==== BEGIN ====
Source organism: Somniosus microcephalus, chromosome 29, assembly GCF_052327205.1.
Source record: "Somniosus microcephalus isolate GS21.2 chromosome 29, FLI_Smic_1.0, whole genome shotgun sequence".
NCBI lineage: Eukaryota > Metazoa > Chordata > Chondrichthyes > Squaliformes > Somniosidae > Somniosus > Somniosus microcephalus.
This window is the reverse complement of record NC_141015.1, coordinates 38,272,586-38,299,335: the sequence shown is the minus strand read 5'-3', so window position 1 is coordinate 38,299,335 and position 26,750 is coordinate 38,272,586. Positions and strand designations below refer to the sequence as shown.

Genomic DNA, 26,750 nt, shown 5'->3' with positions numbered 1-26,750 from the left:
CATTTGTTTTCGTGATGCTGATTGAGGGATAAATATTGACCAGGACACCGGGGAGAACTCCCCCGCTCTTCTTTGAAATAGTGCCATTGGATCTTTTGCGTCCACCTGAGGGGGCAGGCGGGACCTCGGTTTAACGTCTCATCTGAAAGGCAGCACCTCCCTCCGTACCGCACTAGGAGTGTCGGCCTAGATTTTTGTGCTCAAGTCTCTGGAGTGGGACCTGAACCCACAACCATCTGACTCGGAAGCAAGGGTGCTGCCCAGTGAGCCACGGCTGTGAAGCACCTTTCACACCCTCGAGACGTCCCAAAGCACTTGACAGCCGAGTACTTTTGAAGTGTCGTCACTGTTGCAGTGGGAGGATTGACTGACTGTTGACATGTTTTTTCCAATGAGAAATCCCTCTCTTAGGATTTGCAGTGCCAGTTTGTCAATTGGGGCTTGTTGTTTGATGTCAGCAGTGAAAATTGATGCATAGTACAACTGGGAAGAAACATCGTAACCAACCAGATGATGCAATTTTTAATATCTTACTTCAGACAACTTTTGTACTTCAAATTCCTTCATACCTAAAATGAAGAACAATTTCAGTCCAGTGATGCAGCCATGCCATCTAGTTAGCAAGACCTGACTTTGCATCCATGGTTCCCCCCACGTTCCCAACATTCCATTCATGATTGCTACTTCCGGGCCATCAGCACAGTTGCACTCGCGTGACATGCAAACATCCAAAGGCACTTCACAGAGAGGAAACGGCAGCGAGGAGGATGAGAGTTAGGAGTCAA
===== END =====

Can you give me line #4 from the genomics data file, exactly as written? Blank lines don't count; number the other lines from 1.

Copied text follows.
This window is the reverse complement of record NC_141015.1, coordinates 38,272,586-38,299,335: the sequence shown is the minus strand read 5'-3', so window position 1 is coordinate 38,299,335 and position 26,750 is coordinate 38,272,586. Positions and strand designations below refer to the sequence as shown.